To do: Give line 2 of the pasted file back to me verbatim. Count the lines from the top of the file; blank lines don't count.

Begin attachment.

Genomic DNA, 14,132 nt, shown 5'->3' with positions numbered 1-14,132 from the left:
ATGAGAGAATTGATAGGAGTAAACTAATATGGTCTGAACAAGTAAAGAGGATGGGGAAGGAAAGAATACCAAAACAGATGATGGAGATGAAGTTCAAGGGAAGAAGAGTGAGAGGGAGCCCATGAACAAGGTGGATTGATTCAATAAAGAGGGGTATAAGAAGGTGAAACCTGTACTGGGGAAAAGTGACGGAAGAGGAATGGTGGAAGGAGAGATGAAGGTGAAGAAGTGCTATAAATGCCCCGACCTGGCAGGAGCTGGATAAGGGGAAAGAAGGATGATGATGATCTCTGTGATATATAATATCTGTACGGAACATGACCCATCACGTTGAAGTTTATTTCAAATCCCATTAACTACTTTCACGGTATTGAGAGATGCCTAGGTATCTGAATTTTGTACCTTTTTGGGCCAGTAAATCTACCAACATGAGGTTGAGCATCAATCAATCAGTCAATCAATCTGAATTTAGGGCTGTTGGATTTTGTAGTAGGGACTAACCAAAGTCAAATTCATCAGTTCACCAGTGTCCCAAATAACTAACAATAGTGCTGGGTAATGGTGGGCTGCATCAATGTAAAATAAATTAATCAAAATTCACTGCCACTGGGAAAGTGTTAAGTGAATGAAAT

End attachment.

ATGAGAGAATTGATAGGAGTAAACTAATATGGTCTGAACAAGTAAAGAGGATGGGGAAGGAAAGAATACCAAAACAGATGATGGAGATGAAGTTCAAGGGAAGAAGAGTGAGAGGGAGCCCATGAACAAGGTGGATTGATTCAATAAAGAGGGGTATAAGAAGGTGAAACCTGTACTGGGGAAAAGTGACGGAAGAGGAATGGTGGAAGGAGAGATGAAGGTGAAGAAGTGCTATAAATGCCCCGACCTGGCAGGAGCTGGATAAGGGGAAAGAAGGATGATGATGATCTCTGTGATATATAATATCTGTACGGAACATGACCCATCACGTTGAAGTTTATTTCAAATCCCATTAACTACTTTCACGGTATTGAGAGATGCCTAGGTATCTGAATTTTGTACCTTTTTGGGCCAGTAAATCTACCAACATGAGGTTGAGCATCAATCAATCAGTCAATCAATCTGAATTTAGGGCTGTTGGATTTTGTAGTAGGGACTAACCAAAGTCAAATTCATCAGTTCACCAGTGTCCCAAATAACTAACAATAGTGCTGGGTAATGGTGGGCTGCATCAATGTAAAATAAATTAATCAAAATTCACTGCCACTGGGAAAGTGTTAAGTGAATGAAAT